Driven by today's new business environment that includes advanced telecommunications, accelerated business globalization, increased automation, and rapid technology innovations, emphasis in the service sector has evolved from a traditional labor-based business to sources of innovations, collaboration, and value co-creation, driving the emergence of service-value networks at a pace never before seen in history [7]. It is obviously a trend that leading and competitive services are all remarkably delineated with information-driven, customer-centric, e-oriented, and satisfaction-focused characteristics.

A variety of services enabled through service-value networks in the high value areas have been emerging recently, such as online information and knowledge service, IT outsourcing to post-sales training, on demand innovations consulting (e.g., work helping customers reengineer products, automate business processes, improve goods and services delivery efficiency, and design and deploy supportive IT systems). In evidence, IBM Global Consulting, Accentric, Google, eBay, Amazon, YouTube, Yahoo, and online distance education well represent these emerging services. Note that traditional services providers (e.g., UPS, Wal-Mart, etc.) are also transforming themselves into service-value networks. It is well understood that the quality of their provided services largely depends on very large-scale public information infrastructures and complex services systems in order to satisfy the diverse needs of worldwide customers.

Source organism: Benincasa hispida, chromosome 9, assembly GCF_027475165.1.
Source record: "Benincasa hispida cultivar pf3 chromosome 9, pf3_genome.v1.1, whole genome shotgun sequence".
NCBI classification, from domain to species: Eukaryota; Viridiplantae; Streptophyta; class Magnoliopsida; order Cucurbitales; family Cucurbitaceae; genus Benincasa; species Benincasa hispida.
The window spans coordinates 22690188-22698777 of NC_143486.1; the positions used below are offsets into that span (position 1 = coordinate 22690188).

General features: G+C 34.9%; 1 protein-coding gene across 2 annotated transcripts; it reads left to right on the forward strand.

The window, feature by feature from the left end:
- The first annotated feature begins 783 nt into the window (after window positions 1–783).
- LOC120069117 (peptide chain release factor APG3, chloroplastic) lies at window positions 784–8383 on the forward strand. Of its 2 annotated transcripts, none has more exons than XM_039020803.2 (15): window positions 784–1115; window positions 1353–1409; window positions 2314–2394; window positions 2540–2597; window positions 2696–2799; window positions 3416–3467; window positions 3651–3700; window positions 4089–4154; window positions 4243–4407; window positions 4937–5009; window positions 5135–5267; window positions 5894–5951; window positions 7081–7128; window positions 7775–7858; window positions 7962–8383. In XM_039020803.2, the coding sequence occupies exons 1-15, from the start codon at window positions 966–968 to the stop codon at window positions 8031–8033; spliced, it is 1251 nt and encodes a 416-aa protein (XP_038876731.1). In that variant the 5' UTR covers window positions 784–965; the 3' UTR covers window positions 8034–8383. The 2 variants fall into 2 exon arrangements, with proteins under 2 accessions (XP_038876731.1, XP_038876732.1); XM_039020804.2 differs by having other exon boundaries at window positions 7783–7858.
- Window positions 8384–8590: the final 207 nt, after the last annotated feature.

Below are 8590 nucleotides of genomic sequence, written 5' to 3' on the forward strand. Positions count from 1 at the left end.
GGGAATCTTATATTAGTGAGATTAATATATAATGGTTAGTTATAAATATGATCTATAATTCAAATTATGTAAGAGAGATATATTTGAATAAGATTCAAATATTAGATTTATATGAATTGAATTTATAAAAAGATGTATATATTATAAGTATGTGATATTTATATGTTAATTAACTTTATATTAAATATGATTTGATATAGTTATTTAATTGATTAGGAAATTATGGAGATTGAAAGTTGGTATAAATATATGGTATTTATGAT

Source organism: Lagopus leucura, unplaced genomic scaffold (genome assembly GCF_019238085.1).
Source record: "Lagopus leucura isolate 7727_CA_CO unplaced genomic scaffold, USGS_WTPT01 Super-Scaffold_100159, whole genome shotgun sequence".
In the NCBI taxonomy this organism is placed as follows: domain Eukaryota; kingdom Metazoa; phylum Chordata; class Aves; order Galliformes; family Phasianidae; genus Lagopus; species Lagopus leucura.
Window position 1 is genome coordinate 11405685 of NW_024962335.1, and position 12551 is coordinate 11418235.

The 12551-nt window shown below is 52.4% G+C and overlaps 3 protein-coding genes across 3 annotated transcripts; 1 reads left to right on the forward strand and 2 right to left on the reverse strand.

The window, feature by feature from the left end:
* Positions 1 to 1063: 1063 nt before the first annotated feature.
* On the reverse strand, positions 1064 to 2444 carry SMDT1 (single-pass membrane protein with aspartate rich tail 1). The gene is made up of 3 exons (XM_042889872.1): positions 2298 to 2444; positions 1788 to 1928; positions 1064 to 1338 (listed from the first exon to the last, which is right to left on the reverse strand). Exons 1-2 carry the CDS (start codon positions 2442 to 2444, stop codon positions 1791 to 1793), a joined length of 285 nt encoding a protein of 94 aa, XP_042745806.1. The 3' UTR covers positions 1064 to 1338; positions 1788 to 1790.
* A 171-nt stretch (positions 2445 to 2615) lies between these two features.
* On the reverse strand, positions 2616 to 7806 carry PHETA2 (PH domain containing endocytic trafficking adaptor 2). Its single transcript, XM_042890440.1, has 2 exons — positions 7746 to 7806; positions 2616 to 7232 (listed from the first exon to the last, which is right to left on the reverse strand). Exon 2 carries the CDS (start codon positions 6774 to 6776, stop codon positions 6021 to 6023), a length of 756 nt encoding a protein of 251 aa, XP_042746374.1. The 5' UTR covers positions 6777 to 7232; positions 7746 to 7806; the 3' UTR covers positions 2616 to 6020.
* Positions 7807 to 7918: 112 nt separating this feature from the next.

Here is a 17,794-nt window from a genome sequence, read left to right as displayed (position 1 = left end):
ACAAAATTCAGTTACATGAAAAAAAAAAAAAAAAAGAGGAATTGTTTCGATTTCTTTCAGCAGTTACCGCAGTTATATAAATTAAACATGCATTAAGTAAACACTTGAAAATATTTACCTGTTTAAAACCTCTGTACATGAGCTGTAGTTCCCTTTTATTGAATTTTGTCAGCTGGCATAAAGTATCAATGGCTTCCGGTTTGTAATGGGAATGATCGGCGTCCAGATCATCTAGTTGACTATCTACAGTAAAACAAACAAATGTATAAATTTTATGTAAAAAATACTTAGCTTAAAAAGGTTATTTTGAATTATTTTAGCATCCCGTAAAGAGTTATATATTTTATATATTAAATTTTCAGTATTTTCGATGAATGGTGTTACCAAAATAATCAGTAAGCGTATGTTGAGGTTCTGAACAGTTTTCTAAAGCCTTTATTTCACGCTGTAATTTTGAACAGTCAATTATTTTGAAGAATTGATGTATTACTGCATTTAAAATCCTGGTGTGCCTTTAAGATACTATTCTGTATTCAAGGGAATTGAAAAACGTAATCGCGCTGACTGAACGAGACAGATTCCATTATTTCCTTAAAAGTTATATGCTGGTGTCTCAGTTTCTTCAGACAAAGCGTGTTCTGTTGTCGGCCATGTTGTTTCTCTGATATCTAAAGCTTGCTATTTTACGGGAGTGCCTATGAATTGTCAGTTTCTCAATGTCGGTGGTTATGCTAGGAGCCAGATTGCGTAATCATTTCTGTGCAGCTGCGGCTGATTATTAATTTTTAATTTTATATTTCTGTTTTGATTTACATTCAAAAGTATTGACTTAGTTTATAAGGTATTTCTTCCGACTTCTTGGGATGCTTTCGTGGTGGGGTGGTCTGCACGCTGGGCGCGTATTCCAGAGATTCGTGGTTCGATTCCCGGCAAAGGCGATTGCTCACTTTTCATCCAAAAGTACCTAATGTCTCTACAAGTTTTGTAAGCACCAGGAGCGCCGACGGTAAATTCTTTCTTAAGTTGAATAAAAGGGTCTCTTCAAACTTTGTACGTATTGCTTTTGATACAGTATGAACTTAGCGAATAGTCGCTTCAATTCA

However, there lack of full-fledged sciences that could systematically guide the plan, design, marketing, engineering, and delivery of services to meet the needs of today's changing, complicated, and dynamic global service-led economy [1, 4]. To address the needs, Figure 1 proposes perspectives of uncharted services science by illustrating that: (a) the development of service-oriented science and engineering is the key to the success of the conduct of competitive service practices (i.e., production/consumption), and (b) service systems must be people-centric, IT-powered, and market-driven , consisting of people, technology, infrastructures, and processes of performance [1, 8, 9].

Figure 1: Services Science: Service and Service Systems

This research workshop is dedicated to this emerging area of services science, management, and engineering. It essentially aims at creating and supporting an effective venue for a group of leading scholars from academics and industries to exchange points of view Services Science so as to gain better insights of services science, management, and engineering in general. Three sessions (Industry Perspective, Academia Perspective, and Roundtable Discussion) will be organized at the workshop. By exploring the current US services industrial needs, research areas will be explored and corresponding priorities identified, which could be potentially used as a reference for NSF and US service enterprises to create their next research agenda. In addition, this sponsored group will communicate with other worldwide leading scholars by delivering keynotes and panel sessions at SOLI'2007. (more ...)